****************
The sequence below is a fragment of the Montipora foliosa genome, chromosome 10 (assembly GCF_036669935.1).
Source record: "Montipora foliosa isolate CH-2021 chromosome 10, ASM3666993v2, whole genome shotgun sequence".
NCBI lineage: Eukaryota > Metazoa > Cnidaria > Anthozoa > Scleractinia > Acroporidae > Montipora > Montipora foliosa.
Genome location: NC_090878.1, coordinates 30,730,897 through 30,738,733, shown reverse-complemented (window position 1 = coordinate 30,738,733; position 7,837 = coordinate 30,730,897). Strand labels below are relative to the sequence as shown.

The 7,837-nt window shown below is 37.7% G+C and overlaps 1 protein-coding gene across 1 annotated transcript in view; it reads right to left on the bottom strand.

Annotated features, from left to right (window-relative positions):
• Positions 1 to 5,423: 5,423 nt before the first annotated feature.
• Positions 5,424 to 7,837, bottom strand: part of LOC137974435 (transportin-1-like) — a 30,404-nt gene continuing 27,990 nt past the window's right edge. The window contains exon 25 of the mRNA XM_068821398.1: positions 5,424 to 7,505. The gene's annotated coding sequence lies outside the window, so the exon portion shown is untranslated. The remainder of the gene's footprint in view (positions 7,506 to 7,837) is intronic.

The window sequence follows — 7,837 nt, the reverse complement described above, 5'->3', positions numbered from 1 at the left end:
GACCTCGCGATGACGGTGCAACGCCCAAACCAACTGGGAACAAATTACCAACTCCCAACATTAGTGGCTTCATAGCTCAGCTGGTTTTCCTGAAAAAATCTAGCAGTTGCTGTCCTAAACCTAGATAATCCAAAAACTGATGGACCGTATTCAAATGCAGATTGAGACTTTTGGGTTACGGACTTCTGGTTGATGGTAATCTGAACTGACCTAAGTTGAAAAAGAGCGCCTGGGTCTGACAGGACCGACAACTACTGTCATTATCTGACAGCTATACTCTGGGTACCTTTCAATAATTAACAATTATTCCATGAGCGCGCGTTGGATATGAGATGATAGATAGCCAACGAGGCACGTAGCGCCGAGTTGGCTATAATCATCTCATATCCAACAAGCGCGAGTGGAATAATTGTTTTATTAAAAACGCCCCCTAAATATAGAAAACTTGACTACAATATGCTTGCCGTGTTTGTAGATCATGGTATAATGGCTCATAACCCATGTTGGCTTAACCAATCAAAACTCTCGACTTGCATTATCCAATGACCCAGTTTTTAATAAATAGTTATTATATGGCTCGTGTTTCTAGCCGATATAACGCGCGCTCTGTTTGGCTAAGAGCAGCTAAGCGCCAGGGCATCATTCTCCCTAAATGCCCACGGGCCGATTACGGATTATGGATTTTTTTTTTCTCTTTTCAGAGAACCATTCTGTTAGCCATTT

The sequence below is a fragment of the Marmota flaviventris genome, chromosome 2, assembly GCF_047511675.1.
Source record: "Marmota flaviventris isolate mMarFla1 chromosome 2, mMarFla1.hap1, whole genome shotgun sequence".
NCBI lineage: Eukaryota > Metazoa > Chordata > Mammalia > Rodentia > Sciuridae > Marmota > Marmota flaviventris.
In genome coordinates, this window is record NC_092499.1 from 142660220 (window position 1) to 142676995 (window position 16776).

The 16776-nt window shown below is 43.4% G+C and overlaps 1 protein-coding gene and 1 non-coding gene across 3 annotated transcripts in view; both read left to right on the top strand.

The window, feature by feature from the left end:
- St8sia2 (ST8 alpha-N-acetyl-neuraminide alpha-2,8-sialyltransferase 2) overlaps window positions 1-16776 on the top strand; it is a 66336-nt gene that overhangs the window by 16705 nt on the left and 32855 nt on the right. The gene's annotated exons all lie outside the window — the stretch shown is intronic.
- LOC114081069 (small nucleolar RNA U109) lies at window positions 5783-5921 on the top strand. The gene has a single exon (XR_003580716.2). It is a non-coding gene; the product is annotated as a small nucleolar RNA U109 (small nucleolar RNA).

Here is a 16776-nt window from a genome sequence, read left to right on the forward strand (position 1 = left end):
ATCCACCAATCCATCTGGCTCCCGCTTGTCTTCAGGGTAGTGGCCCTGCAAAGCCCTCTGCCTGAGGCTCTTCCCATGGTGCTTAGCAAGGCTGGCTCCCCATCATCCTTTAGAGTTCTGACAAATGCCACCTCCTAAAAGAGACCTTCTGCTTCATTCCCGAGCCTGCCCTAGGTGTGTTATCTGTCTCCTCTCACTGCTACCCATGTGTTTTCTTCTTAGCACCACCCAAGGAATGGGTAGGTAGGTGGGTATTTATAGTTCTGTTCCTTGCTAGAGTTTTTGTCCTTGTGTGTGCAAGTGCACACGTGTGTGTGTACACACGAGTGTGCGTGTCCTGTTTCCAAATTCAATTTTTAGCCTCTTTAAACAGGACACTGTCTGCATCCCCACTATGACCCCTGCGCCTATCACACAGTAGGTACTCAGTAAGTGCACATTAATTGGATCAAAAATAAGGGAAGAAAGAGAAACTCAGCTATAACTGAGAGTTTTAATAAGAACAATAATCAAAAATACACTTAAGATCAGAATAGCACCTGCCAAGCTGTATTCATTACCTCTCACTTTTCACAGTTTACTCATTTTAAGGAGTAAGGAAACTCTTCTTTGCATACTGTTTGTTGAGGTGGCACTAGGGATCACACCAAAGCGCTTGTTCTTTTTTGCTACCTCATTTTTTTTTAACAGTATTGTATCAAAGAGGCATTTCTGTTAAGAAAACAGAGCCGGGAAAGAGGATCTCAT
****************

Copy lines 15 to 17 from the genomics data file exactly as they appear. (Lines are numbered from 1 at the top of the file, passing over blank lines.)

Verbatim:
The 16776-nt window shown below is 43.4% G+C and overlaps 1 protein-coding gene and 1 non-coding gene across 3 annotated transcripts in view; both read left to right on the top strand.

The window, feature by feature from the left end:
- St8sia2 (ST8 alpha-N-acetyl-neuraminide alpha-2,8-sialyltransferase 2) overlaps window positions 1-16776 on the top strand; it is a 66336-nt gene that overhangs the window by 16705 nt on the left and 32855 nt on the right. The gene's annotated exons all lie outside the window — the stretch shown is intronic.